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1995 release, heavy on the electronics/samples & programming.
Marcus Miller has served as bassist, arranger, and producer for everyone from Luther Vandross to Miles Davis, and on his fourth solo album, Tales, Miller tries to reconnect the fractured fragments of African American music. He uses samples of recorded interviews with his older musical heroes to set up his own instrumental interpretations of that musical history. For example, spoken-word samples from Davis, Charlie Parker, and Billie Holiday lead into "The Blues," a midtempo blues groove that features both live drums and programmed drums, both jazzy horn lines from saxophonist Kenny Garrett and Larry Graham-like funk lines from Miller himself. The result is not jazz but R&B instrumentals with the sort of smarts and drama this genre rarely delivers anymore. Unlike so many fusion albums that settle for show off virtuosity over predictable grooves, Miller's Tales boasts thought-out compositions that bring together disparate elements in unexpected and rewarding ways. The title track, for example, which opens with a brief monologue by rapper Q-Tip, builds its catchy theme from a sample of the Pointer Sisters' "Yes, We Can Can," features Miller's inventive electric bass lines as the lead melody and then turns the song over to Michael Stewart's expert imitation of Davis' muted trumpet phrases. --Geoffrey Himes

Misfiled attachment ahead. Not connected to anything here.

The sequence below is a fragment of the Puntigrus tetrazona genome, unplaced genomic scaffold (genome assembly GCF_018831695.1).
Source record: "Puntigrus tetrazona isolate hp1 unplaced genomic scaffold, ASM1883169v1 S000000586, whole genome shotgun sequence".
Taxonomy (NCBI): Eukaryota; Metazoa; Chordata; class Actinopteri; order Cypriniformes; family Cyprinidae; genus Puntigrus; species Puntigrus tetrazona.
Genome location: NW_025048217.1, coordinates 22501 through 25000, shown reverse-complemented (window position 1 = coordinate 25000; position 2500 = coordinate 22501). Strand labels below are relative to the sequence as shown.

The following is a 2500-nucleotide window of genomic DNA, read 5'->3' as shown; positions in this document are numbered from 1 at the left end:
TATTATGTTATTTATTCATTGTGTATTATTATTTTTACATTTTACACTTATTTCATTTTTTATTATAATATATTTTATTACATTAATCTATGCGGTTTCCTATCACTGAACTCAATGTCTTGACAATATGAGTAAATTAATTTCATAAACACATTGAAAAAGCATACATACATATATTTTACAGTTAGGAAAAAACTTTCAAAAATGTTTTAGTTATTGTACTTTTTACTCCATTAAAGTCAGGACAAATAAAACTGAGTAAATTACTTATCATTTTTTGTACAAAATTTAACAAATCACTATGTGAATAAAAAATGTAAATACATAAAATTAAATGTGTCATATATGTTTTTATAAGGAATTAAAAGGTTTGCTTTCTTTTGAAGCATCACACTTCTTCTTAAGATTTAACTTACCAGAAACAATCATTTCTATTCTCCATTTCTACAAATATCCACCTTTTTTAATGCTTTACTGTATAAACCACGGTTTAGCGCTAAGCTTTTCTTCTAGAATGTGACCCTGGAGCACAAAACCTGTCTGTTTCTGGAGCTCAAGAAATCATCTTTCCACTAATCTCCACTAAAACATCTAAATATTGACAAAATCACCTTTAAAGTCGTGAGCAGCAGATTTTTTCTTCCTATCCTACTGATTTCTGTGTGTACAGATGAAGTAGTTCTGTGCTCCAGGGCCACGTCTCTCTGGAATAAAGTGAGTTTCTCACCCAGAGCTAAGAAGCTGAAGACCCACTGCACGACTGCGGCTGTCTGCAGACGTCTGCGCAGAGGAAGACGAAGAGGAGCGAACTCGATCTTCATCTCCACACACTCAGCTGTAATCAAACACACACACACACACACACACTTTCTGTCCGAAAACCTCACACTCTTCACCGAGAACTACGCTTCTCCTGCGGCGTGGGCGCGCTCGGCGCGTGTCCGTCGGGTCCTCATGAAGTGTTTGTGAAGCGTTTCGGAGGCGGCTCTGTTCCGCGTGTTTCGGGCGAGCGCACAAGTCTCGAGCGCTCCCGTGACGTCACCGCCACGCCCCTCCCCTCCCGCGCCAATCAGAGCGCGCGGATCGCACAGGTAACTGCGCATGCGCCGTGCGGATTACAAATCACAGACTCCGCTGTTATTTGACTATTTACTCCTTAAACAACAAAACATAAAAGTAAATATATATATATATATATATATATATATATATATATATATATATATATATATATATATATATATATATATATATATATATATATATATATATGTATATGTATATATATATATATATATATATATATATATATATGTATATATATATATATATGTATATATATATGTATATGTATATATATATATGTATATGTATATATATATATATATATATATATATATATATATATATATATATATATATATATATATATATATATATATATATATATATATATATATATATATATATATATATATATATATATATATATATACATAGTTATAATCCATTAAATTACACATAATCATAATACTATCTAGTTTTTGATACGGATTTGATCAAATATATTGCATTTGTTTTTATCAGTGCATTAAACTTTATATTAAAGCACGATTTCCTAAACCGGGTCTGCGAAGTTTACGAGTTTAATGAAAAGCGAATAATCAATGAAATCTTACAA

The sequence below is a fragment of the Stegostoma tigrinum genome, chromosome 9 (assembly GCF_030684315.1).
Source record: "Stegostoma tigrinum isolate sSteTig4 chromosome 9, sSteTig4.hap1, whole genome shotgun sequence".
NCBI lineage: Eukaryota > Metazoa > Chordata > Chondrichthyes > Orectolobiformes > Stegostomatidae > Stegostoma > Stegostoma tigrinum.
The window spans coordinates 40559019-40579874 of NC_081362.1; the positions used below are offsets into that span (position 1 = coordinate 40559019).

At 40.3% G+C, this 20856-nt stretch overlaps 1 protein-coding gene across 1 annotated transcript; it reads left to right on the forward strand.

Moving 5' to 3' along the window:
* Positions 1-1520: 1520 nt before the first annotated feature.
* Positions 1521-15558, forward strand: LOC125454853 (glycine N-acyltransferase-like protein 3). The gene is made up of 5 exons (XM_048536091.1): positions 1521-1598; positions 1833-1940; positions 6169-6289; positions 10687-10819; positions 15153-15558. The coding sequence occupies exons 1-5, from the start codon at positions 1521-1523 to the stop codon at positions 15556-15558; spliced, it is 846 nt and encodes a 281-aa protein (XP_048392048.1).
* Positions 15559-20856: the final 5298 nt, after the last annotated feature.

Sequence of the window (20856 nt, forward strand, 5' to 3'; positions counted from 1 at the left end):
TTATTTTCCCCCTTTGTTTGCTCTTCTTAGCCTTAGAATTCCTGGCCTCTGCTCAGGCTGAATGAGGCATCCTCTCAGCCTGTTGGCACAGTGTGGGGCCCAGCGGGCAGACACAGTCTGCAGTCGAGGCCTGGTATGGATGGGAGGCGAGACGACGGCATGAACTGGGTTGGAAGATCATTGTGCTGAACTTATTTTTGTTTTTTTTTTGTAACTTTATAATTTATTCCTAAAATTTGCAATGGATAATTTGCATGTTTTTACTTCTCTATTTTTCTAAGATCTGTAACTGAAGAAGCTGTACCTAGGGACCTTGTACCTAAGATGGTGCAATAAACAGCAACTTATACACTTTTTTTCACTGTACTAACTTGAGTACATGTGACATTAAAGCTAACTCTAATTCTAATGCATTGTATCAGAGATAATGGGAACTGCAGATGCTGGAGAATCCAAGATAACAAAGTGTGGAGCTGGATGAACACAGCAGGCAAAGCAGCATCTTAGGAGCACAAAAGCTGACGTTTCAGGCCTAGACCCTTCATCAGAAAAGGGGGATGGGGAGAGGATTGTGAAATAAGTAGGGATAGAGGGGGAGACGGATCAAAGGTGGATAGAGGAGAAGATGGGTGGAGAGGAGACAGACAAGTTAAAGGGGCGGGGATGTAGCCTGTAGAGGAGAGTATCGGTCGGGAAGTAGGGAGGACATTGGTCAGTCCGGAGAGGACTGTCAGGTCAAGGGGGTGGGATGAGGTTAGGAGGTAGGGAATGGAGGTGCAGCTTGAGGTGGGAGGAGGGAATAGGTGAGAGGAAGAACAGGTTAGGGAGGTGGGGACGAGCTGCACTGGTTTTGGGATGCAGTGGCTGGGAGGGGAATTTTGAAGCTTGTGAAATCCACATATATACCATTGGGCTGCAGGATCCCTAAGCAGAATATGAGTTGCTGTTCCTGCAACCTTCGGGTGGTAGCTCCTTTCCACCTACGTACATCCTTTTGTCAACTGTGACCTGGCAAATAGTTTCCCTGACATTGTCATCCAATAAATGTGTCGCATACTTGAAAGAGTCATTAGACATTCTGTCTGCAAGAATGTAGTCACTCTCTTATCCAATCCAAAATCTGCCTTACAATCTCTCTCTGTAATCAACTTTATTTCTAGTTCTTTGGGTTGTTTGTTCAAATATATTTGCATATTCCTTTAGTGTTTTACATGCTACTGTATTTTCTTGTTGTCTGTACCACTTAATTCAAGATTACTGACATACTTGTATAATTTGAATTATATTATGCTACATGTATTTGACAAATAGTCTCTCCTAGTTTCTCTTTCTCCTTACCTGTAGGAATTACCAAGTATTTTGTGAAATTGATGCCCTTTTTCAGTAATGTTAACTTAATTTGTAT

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Top Customer Reviews
This album has the best arrangement of Strange Fruit ever. Haunting, swampy, rainy, hot, southern, bass Clarinet. Has stuck with me for years. This album is pure genius.
There is some serious Bass Clarinet playing on this album. Totally original, funky, R and B, funk, rap, jazz, soul, blues, bass in your face, bass clarinet singing, great guest artists, Bill Cosby, Joe Sample, Miles Davis....
On my short list, if I am stranded on the proverbial Desert Island.